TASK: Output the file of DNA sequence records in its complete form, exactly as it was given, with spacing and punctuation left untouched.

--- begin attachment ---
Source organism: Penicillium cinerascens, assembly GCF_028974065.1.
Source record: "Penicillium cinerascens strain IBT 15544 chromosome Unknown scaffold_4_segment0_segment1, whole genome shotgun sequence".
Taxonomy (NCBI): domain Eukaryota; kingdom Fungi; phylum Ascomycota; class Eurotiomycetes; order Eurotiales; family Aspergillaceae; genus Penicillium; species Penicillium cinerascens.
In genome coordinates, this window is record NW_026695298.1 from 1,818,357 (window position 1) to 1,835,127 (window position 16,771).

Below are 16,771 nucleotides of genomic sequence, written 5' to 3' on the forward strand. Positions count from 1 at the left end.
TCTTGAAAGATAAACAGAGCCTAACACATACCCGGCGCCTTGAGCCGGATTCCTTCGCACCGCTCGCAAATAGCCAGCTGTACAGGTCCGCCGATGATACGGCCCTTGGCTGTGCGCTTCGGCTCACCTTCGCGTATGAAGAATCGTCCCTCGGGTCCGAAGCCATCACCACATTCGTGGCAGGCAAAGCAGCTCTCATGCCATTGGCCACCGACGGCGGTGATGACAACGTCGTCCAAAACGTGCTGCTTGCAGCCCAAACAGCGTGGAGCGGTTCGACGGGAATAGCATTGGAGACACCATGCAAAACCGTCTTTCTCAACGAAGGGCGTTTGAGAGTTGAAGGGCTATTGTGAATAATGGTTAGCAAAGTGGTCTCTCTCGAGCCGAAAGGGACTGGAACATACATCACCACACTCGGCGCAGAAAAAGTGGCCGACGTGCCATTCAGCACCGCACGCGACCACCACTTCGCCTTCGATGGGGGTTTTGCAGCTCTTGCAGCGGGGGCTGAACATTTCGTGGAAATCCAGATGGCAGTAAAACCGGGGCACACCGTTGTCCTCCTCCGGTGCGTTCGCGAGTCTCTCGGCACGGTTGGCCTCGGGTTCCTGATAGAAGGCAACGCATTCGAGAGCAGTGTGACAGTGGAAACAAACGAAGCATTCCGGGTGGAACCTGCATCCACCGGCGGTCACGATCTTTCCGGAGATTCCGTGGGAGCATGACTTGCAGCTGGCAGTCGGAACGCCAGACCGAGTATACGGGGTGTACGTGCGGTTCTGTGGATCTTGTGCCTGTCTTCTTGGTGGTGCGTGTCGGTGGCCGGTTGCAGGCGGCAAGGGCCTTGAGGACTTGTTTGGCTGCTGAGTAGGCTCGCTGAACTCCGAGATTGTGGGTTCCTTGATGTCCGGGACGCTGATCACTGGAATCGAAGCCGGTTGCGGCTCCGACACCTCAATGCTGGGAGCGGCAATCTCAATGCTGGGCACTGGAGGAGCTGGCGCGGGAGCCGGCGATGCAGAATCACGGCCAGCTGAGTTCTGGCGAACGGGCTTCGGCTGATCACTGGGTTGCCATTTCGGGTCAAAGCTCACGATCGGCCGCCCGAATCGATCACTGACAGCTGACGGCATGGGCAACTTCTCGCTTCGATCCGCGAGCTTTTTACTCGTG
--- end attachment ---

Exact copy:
Source organism: Penicillium cinerascens, assembly GCF_028974065.1.
Source record: "Penicillium cinerascens strain IBT 15544 chromosome Unknown scaffold_4_segment0_segment1, whole genome shotgun sequence".
Taxonomy (NCBI): domain Eukaryota; kingdom Fungi; phylum Ascomycota; class Eurotiomycetes; order Eurotiales; family Aspergillaceae; genus Penicillium; species Penicillium cinerascens.
In genome coordinates, this window is record NW_026695298.1 from 1,818,357 (window position 1) to 1,835,127 (window position 16,771).

Below are 16,771 nucleotides of genomic sequence, written 5' to 3' on the forward strand. Positions count from 1 at the left end.
TCTTGAAAGATAAACAGAGCCTAACACATACCCGGCGCCTTGAGCCGGATTCCTTCGCACCGCTCGCAAATAGCCAGCTGTACAGGTCCGCCGATGATACGGCCCTTGGCTGTGCGCTTCGGCTCACCTTCGCGTATGAAGAATCGTCCCTCGGGTCCGAAGCCATCACCACATTCGTGGCAGGCAAAGCAGCTCTCATGCCATTGGCCACCGACGGCGGTGATGACAACGTCGTCCAAAACGTGCTGCTTGCAGCCCAAACAGCGTGGAGCGGTTCGACGGGAATAGCATTGGAGACACCATGCAAAACCGTCTTTCTCAACGAAGGGCGTTTGAGAGTTGAAGGGCTATTGTGAATAATGGTTAGCAAAGTGGTCTCTCTCGAGCCGAAAGGGACTGGAACATACATCACCACACTCGGCGCAGAAAAAGTGGCCGACGTGCCATTCAGCACCGCACGCGACCACCACTTCGCCTTCGATGGGGGTTTTGCAGCTCTTGCAGCGGGGGCTGAACATTTCGTGGAAATCCAGATGGCAGTAAAACCGGGGCACACCGTTGTCCTCCTCCGGTGCGTTCGCGAGTCTCTCGGCACGGTTGGCCTCGGGTTCCTGATAGAAGGCAACGCATTCGAGAGCAGTGTGACAGTGGAAACAAACGAAGCATTCCGGGTGGAACCTGCATCCACCGGCGGTCACGATCTTTCCGGAGATTCCGTGGGAGCATGACTTGCAGCTGGCAGTCGGAACGCCAGACCGAGTATACGGGGTGTACGTGCGGTTCTGTGGATCTTGTGCCTGTCTTCTTGGTGGTGCGTGTCGGTGGCCGGTTGCAGGCGGCAAGGGCCTTGAGGACTTGTTTGGCTGCTGAGTAGGCTCGCTGAACTCCGAGATTGTGGGTTCCTTGATGTCCGGGACGCTGATCACTGGAATCGAAGCCGGTTGCGGCTCCGACACCTCAATGCTGGGAGCGGCAATCTCAATGCTGGGCACTGGAGGAGCTGGCGCGGGAGCCGGCGATGCAGAATCACGGCCAGCTGAGTTCTGGCGAACGGGCTTCGGCTGATCACTGGGTTGCCATTTCGGGTCAAAGCTCACGATCGGCCGCCCGAATCGATCACTGACAGCTGACGGCATGGGCAACTTCTCGCTTCGATCCGCGAGCTTTTTACTCGTG